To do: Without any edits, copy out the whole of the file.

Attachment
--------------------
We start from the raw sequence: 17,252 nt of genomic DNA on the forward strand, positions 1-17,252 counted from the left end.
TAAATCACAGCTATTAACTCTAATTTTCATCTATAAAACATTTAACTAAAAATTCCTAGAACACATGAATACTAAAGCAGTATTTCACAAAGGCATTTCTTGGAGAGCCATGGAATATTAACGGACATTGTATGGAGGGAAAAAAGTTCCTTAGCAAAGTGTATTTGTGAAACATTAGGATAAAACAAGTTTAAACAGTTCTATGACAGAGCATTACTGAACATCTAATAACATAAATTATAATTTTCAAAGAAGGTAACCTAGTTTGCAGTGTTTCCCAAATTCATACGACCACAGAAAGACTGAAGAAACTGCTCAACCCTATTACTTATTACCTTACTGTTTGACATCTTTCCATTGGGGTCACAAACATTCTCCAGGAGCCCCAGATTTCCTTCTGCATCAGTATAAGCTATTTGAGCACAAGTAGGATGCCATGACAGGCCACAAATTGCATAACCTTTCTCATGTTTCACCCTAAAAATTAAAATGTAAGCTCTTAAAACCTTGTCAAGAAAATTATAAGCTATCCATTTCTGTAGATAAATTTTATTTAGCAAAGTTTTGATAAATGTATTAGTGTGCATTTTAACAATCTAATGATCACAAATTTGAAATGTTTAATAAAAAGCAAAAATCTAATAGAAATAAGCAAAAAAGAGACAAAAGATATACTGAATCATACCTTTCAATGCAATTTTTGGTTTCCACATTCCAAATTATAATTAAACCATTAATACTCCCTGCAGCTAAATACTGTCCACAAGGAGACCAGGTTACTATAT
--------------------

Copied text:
We start from the raw sequence: 17,252 nt of genomic DNA on the forward strand, positions 1-17,252 counted from the left end.
TAAATCACAGCTATTAACTCTAATTTTCATCTATAAAACATTTAACTAAAAATTCCTAGAACACATGAATACTAAAGCAGTATTTCACAAAGGCATTTCTTGGAGAGCCATGGAATATTAACGGACATTGTATGGAGGGAAAAAAGTTCCTTAGCAAAGTGTATTTGTGAAACATTAGGATAAAACAAGTTTAAACAGTTCTATGACAGAGCATTACTGAACATCTAATAACATAAATTATAATTTTCAAAGAAGGTAACCTAGTTTGCAGTGTTTCCCAAATTCATACGACCACAGAAAGACTGAAGAAACTGCTCAACCCTATTACTTATTACCTTACTGTTTGACATCTTTCCATTGGGGTCACAAACATTCTCCAGGAGCCCCAGATTTCCTTCTGCATCAGTATAAGCTATTTGAGCACAAGTAGGATGCCATGACAGGCCACAAATTGCATAACCTTTCTCATGTTTCACCCTAAAAATTAAAATGTAAGCTCTTAAAACCTTGTCAAGAAAATTATAAGCTATCCATTTCTGTAGATAAATTTTATTTAGCAAAGTTTTGATAAATGTATTAGTGTGCATTTTAACAATCTAATGATCACAAATTTGAAATGTTTAATAAAAAGCAAAAATCTAATAGAAATAAGCAAAAAAGAGACAAAAGATATACTGAATCATACCTTTCAATGCAATTTTTGGTTTCCACATTCCAAATTATAATTAAACCATTAATACTCCCTGCAGCTAAATACTGTCCACAAGGAGACCAGGTTACTATAT